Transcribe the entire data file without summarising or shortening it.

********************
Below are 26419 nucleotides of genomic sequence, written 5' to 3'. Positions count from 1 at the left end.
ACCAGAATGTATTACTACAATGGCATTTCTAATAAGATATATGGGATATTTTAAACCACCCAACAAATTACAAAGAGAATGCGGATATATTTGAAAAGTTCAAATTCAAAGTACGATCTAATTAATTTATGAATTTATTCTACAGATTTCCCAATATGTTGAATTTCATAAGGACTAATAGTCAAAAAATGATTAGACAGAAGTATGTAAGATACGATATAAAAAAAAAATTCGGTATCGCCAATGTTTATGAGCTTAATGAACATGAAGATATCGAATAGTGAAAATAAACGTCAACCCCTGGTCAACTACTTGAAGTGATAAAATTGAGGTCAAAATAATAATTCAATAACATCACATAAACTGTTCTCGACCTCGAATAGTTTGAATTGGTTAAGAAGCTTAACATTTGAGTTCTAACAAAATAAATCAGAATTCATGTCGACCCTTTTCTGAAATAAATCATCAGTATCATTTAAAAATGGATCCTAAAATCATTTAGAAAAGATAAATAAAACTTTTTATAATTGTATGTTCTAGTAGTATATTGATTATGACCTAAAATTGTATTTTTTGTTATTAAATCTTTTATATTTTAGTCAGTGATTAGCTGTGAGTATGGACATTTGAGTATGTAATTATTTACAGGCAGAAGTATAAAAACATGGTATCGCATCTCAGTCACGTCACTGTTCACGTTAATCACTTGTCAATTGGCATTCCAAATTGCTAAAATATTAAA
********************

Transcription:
Below are 26419 nucleotides of genomic sequence, written 5' to 3'. Positions count from 1 at the left end.
ACCAGAATGTATTACTACAATGGCATTTCTAATAAGATATATGGGATATTTTAAACCACCCAACAAATTACAAAGAGAATGCGGATATATTTGAAAAGTTCAAATTCAAAGTACGATCTAATTAATTTATGAATTTATTCTACAGATTTCCCAATATGTTGAATTTCATAAGGACTAATAGTCAAAAAATGATTAGACAGAAGTATGTAAGATACGATATAAAAAAAAAATTCGGTATCGCCAATGTTTATGAGCTTAATGAACATGAAGATATCGAATAGTGAAAATAAACGTCAACCCCTGGTCAACTACTTGAAGTGATAAAATTGAGGTCAAAATAATAATTCAATAACATCACATAAACTGTTCTCGACCTCGAATAGTTTGAATTGGTTAAGAAGCTTAACATTTGAGTTCTAACAAAATAAATCAGAATTCATGTCGACCCTTTTCTGAAATAAATCATCAGTATCATTTAAAAATGGATCCTAAAATCATTTAGAAAAGATAAATAAAACTTTTTATAATTGTATGTTCTAGTAGTATATTGATTATGACCTAAAATTGTATTTTTTGTTATTAAATCTTTTATATTTTAGTCAGTGATTAGCTGTGAGTATGGACATTTGAGTATGTAATTATTTACAGGCAGAAGTATAAAAACATGGTATCGCATCTCAGTCACGTCACTGTTCACGTTAATCACTTGTCAATTGGCATTCCAAATTGCTAAAATATTAAA